YOU MAY HAVE NEVER SEEN THEM on MTV or heard them on your local rock radio station, but the Jesus Lizard has been one of the hardest working independent rock bands since the early ’90s. Throughout the quartet’s nine studio albums and countless live shows, bassist David Wm. Sims has handled the low end of this nofrills rock outfit with sinister hooks and arpeggiated lines that tied together the band’s signature style, which mixes equal parts cacophony and minimalism. Keep up with David Wm. Sims, the Jesus Lizard, and David’s latest project Dangerpuss at www.davidwmsims.wordpress.com.
How would you describe your role in the Jesus Lizard?
Mac McNeilly [on drums] and Duane Denison [on guitar] are very talented guys, so I always try to be aware of what they’re doing. With players that good, there are often opportunities to dial it back and let them be great. Also, there’s a particular type of bass player you could identify as a frustrated guitar player—maybe I’m one of those guys. The stuff I play tends to be scalar, with triads and arpeggios.
How did your rig come together?
Honestly, I can’t remember how it all started. My bass has been rebuilt many times; now it’s a collection of mostly Memphis and Fender parts. The cabinets are 1x15s built by a little PA company in Austin called Ditz Audio. They were a big deal in Austin when I started playing in the ’80s, and a lot of local guys used them. My rig choice has a lot to do with being portable and modular. The GK RB800 is a great head to take on tour because it gets as loud as you’d need it to, but unlike an SVT, it’s something that one person can carry easily.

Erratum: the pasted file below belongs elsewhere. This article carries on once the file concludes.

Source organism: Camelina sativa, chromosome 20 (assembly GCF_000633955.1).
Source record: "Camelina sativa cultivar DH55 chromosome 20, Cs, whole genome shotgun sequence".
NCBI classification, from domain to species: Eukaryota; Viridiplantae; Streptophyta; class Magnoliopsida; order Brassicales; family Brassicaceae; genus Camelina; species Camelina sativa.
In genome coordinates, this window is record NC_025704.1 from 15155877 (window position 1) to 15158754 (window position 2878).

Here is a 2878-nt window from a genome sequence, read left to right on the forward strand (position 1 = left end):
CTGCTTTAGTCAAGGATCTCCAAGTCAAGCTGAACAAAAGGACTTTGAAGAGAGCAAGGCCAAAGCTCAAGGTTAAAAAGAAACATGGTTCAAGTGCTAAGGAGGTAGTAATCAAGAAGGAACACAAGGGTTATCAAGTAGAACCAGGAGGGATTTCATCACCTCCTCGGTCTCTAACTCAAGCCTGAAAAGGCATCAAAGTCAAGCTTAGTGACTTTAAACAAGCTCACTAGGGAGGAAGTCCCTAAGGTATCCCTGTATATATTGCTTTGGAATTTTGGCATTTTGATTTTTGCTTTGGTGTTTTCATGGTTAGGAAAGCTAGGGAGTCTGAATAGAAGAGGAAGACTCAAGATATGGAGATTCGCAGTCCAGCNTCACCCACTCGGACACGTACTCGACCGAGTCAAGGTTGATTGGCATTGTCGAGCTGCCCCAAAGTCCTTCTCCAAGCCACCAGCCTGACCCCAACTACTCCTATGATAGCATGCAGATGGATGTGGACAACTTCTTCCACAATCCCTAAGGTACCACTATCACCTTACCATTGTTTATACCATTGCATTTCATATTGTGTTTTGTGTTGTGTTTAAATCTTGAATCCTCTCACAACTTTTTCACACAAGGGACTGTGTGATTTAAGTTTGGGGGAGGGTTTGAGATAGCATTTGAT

HEAR HIM ON
The Jesus Lizard, Head/Pure, Goat, Liar, and Down, all recently remastered and rereleased on Touch and Go Records.
Bass ’80s Memphis Jazz clone
Rig Gallien-Krueger RB800, 2 or 3 Ditz Audio 1x15 cabinets
Effects ProCo RAT distortion